by Nguon Sovan
PHNOM PENH, Oct. 4 (Xinhua) -- Cambodia registered steady growth in international tourist arrivals in the first nine months of the year although the political dispute between the ruling and opposition parties over contested elections in July remains unsolved, officials said Thursday.
Tith Chantha, secretary of state at the Ministry of Tourism, said the country attracted more than 3 million foreign tourists in the first nine months of the year, up around 19 percent year-on- year.
"We expect to greet 4.2 million tourists in the whole year of 2013," he said.
Kong Sopheareak, chief of the ministry's Planning and Statistics Department, said the political trouble in recent months has slight impact on the tourism industry.
"The growth is steadily up even in the election month in July and post-poll conflict," he told Xinhua. "Foreign tourists have full trust in Cambodian security and political stability."
He said that most tourists to Cambodia are from Vietnam, South Korea, China, Laos and Thailand.
Ang Kim Eang, president of the Cambodia Association of Travel Agents, which represents 220 tour and travel operators, said he did not see any decline in tourist arrivals due to the country's political impasse.
"Foreign visitors had come to Cambodia as usual in the past few months, there was no any trip cancellation," he told Xinhua. "But some Vietnamese tourists had called off their trips to Cambodia in August after the election due to a concern over personal security. "
During the July 28 elections in Cambodia, opposition supporters had tried to ban either Vietnamese or ethnic Vietnamese born in Cambodia from voting, claiming that they were illegal immigrants.
"Now, everything has returned to normal," Ang Kim Eang said.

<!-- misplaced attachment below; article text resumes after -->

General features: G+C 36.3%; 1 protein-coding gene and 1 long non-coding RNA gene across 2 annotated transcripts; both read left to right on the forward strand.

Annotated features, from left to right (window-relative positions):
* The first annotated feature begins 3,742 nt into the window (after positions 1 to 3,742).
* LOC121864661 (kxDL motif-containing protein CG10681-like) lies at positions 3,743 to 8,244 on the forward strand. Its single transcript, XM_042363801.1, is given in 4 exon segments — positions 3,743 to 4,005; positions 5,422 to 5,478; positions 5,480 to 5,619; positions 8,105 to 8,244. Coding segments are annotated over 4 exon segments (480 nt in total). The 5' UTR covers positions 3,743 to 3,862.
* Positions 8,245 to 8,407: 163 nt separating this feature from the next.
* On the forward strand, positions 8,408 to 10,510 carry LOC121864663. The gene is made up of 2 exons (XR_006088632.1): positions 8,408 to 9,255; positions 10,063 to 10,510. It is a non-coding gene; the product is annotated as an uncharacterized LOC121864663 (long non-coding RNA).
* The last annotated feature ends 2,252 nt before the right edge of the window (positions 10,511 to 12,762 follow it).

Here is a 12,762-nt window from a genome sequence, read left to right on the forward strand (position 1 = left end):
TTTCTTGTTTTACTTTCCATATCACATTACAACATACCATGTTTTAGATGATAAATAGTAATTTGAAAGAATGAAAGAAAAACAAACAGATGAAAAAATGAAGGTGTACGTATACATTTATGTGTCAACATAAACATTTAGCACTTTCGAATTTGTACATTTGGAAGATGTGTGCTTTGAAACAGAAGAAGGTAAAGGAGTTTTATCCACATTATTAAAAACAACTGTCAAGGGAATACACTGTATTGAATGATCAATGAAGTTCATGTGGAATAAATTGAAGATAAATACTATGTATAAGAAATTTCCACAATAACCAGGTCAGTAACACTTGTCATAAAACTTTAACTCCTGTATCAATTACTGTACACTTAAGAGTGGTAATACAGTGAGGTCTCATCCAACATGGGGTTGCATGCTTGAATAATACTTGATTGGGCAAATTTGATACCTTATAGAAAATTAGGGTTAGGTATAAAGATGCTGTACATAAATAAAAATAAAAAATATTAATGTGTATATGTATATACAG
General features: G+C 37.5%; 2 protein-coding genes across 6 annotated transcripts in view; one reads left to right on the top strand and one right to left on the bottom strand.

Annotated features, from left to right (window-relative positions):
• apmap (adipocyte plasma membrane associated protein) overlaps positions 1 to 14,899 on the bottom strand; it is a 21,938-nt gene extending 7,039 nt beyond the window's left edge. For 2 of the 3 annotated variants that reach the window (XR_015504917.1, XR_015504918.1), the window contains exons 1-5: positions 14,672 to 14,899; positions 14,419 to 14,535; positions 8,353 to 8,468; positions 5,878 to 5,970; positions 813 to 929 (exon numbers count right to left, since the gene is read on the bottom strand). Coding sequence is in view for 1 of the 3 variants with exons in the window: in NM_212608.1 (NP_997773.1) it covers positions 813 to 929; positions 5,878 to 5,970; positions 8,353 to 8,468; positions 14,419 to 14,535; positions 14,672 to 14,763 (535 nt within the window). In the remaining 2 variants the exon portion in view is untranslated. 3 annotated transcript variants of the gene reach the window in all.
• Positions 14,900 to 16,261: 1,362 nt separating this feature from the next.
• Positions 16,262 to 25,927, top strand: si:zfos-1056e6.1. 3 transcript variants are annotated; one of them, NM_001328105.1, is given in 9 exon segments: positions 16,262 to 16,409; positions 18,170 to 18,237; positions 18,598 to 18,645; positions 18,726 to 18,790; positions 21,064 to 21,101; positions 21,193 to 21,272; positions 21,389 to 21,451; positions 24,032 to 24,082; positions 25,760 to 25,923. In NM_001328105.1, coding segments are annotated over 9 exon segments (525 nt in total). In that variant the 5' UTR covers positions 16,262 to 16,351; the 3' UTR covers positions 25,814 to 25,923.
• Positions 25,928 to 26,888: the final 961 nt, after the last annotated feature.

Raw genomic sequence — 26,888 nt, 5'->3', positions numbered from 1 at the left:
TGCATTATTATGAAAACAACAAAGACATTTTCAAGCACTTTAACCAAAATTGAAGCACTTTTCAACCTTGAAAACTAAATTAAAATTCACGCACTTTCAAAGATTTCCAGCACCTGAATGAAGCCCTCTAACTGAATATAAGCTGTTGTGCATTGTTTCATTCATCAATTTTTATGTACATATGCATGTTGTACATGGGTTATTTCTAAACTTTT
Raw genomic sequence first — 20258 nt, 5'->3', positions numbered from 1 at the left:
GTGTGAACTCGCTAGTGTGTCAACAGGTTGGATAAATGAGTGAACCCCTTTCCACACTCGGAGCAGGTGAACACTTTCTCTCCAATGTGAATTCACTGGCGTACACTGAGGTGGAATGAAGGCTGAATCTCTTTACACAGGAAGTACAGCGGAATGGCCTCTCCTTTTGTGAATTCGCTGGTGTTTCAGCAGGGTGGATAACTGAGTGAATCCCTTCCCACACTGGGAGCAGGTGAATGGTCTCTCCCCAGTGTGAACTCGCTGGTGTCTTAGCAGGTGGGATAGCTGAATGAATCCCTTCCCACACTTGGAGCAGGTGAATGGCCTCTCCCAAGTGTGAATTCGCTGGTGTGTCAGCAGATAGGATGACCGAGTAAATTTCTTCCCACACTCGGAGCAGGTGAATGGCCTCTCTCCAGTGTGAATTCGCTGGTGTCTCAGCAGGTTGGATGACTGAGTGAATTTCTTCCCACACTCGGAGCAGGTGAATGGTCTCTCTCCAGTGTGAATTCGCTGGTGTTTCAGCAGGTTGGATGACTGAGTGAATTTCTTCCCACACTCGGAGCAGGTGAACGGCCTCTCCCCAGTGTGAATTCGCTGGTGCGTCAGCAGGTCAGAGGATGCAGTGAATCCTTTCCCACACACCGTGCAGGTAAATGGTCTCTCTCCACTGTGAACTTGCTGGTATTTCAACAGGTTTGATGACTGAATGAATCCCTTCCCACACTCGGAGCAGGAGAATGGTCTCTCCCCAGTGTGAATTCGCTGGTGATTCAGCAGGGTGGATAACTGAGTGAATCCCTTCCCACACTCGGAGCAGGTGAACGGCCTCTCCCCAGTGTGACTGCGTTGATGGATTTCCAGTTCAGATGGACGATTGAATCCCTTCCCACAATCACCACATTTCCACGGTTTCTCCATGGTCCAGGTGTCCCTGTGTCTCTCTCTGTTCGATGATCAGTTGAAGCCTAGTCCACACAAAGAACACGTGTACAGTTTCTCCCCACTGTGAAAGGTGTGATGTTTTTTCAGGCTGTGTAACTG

The ruling Cambodian People's Party (CPP) of long-serving Prime Minister Hun Sen and the Cambodia National Rescue Party (CNRP) of long-time opposition leader Sam Rainsy have been locked in a political impasse since the elections.
The CNRP did not recognize the election results that gave victory to the CPP and had launched a series of mass demonstrations in the capital against the results.
However, the Cambodian parliament, formed by the ruling party's 68 lawmakers, on Sept. 24 voted for the formation of a new government under the leadership of Prime Minister Hun Sen even though the opposition's 55 legislators boycotted the session.
Hun Sen said that his newly-formed government was "legitimate" since King Norodom Sihamoni had already given endorsement.
CNRP spokesman Yem Ponharith told Xinhua early this week that the party would continue to boycott the parliament if a poll inquiry committee was still not formed and the government still ignored the party's request for serious reforms on the election council, anti-corruption unit, judicial system, and land and forest management.
He said the CNRP would hold two mass rallies this month. One will be on Oct. 6 at the capital's Freedom Park and the other on Oct. 23 at the same place in order to call for United Nations intervention in the country's political crisis after the disputed elections.